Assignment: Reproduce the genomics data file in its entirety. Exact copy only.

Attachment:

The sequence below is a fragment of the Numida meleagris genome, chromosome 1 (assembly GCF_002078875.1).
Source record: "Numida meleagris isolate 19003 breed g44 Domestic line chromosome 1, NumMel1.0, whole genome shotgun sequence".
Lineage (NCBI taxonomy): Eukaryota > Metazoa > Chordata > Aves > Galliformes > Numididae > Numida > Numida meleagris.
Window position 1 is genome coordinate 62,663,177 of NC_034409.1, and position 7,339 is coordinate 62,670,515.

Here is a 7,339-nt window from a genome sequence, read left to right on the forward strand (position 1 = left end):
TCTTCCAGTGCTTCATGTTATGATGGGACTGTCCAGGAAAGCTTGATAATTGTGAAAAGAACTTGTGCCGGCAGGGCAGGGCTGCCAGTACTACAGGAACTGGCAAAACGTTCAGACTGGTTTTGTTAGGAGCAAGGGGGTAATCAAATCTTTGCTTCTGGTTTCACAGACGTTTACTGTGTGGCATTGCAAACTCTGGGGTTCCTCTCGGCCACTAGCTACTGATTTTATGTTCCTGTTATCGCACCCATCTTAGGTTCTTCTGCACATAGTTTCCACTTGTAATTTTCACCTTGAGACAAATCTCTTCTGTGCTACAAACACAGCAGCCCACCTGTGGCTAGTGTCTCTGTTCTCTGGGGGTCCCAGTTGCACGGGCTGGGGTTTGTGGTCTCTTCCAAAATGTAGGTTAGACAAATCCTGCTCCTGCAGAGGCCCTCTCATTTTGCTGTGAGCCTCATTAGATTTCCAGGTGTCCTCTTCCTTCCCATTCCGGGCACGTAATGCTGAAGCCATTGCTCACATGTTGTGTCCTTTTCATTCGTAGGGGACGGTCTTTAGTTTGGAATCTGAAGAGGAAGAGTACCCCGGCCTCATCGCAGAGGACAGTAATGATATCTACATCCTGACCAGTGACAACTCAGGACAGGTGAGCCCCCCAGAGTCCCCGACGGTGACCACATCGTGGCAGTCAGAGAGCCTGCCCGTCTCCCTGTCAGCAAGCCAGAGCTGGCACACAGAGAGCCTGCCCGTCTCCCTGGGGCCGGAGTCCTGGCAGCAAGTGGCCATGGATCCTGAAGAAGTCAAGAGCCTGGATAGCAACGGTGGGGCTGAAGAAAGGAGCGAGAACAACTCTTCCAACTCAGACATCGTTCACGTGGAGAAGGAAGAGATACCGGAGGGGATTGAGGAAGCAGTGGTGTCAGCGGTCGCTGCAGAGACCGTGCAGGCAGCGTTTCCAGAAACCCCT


The sequence below is a fragment of the Numida meleagris genome, chromosome 1 (assembly GCF_002078875.1).
Source record: "Numida meleagris isolate 19003 breed g44 Domestic line chromosome 1, NumMel1.0, whole genome shotgun sequence".
Lineage (NCBI taxonomy): Eukaryota > Metazoa > Chordata > Aves > Galliformes > Numididae > Numida > Numida meleagris.
Window position 1 is genome coordinate 62,663,177 of NC_034409.1, and position 7,339 is coordinate 62,670,515.

Here is a 7,339-nt window from a genome sequence, read left to right on the forward strand (position 1 = left end):
TCTTCCAGTGCTTCATGTTATGATGGGACTGTCCAGGAAAGCTTGATAATTGTGAAAAGAACTTGTGCCGGCAGGGCAGGGCTGCCAGTACTACAGGAACTGGCAAAACGTTCAGACTGGTTTTGTTAGGAGCAAGGGGGTAATCAAATCTTTGCTTCTGGTTTCACAGACGTTTACTGTGTGGCATTGCAAACTCTGGGGTTCCTCTCGGCCACTAGCTACTGATTTTATGTTCCTGTTATCGCACCCATCTTAGGTTCTTCTGCACATAGTTTCCACTTGTAATTTTCACCTTGAGACAAATCTCTTCTGTGCTACAAACACAGCAGCCCACCTGTGGCTAGTGTCTCTGTTCTCTGGGGGTCCCAGTTGCACGGGCTGGGGTTTGTGGTCTCTTCCAAAATGTAGGTTAGACAAATCCTGCTCCTGCAGAGGCCCTCTCATTTTGCTGTGAGCCTCATTAGATTTCCAGGTGTCCTCTTCCTTCCCATTCCGGGCACGTAATGCTGAAGCCATTGCTCACATGTTGTGTCCTTTTCATTCGTAGGGGACGGTCTTTAGTTTGGAATCTGAAGAGGAAGAGTACCCCGGCCTCATCGCAGAGGACAGTAATGATATCTACATCCTGACCAGTGACAACTCAGGACAGGTGAGCCCCCCAGAGTCCCCGACGGTGACCACATCGTGGCAGTCAGAGAGCCTGCCCGTCTCCCTGTCAGCAAGCCAGAGCTGGCACACAGAGAGCCTGCCCGTCTCCCTGGGGCCGGAGTCCTGGCAGCAAGTGGCCATGGATCCTGAAGAAGTCAAGAGCCTGGATAGCAACGGTGGGGCTGAAGAAAGGAGCGAGAACAACTCTTCCAACTCAGACATCGTTCACGTGGAGAAGGAAGAGATACCGGAGGGGATTGAGGAAGCAGTGGTGTCAGCGGTCGCTGCAGAGACCGTGCAGGCAGCGTTTCCAGAAACCCCT